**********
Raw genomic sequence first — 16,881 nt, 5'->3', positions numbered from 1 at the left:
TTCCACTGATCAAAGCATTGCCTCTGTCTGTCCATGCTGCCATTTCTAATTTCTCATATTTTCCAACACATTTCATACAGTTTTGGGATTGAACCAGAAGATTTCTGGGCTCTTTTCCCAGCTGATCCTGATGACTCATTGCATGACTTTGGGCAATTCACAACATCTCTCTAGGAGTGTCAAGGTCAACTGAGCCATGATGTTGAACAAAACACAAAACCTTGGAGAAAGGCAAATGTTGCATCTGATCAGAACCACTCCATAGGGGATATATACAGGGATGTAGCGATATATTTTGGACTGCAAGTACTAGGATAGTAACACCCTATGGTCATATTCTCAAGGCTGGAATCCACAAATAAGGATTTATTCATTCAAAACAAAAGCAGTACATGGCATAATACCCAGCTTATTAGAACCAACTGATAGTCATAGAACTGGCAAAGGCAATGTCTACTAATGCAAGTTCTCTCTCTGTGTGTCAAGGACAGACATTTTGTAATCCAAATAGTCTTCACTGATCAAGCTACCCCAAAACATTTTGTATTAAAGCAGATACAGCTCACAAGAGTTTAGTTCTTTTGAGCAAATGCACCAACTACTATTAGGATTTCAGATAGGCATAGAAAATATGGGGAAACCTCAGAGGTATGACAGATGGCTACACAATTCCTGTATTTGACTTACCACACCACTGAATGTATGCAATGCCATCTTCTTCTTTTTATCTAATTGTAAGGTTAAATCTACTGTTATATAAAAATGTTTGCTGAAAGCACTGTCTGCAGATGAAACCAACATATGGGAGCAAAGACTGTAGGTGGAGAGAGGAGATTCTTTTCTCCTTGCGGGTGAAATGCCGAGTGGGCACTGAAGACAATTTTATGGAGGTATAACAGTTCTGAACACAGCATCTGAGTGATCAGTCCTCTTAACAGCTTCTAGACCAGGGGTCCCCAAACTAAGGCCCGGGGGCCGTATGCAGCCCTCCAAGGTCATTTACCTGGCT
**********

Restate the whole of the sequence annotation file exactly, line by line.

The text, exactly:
Raw genomic sequence first — 16,881 nt, 5'->3', positions numbered from 1 at the left:
TTCCACTGATCAAAGCATTGCCTCTGTCTGTCCATGCTGCCATTTCTAATTTCTCATATTTTCCAACACATTTCATACAGTTTTGGGATTGAACCAGAAGATTTCTGGGCTCTTTTCCCAGCTGATCCTGATGACTCATTGCATGACTTTGGGCAATTCACAACATCTCTCTAGGAGTGTCAAGGTCAACTGAGCCATGATGTTGAACAAAACACAAAACCTTGGAGAAAGGCAAATGTTGCATCTGATCAGAACCACTCCATAGGGGATATATACAGGGATGTAGCGATATATTTTGGACTGCAAGTACTAGGATAGTAACACCCTATGGTCATATTCTCAAGGCTGGAATCCACAAATAAGGATTTATTCATTCAAAACAAAAGCAGTACATGGCATAATACCCAGCTTATTAGAACCAACTGATAGTCATAGAACTGGCAAAGGCAATGTCTACTAATGCAAGTTCTCTCTCTGTGTGTCAAGGACAGACATTTTGTAATCCAAATAGTCTTCACTGATCAAGCTACCCCAAAACATTTTGTATTAAAGCAGATACAGCTCACAAGAGTTTAGTTCTTTTGAGCAAATGCACCAACTACTATTAGGATTTCAGATAGGCATAGAAAATATGGGGAAACCTCAGAGGTATGACAGATGGCTACACAATTCCTGTATTTGACTTACCACACCACTGAATGTATGCAATGCCATCTTCTTCTTTTTATCTAATTGTAAGGTTAAATCTACTGTTATATAAAAATGTTTGCTGAAAGCACTGTCTGCAGATGAAACCAACATATGGGAGCAAAGACTGTAGGTGGAGAGAGGAGATTCTTTTCTCCTTGCGGGTGAAATGCCGAGTGGGCACTGAAGACAATTTTATGGAGGTATAACAGTTCTGAACACAGCATCTGAGTGATCAGTCCTCTTAACAGCTTCTAGACCAGGGGTCCCCAAACTAAGGCCCGGGGGCCGTATGCAGCCCTCCAAGGTCATTTACCTGGCT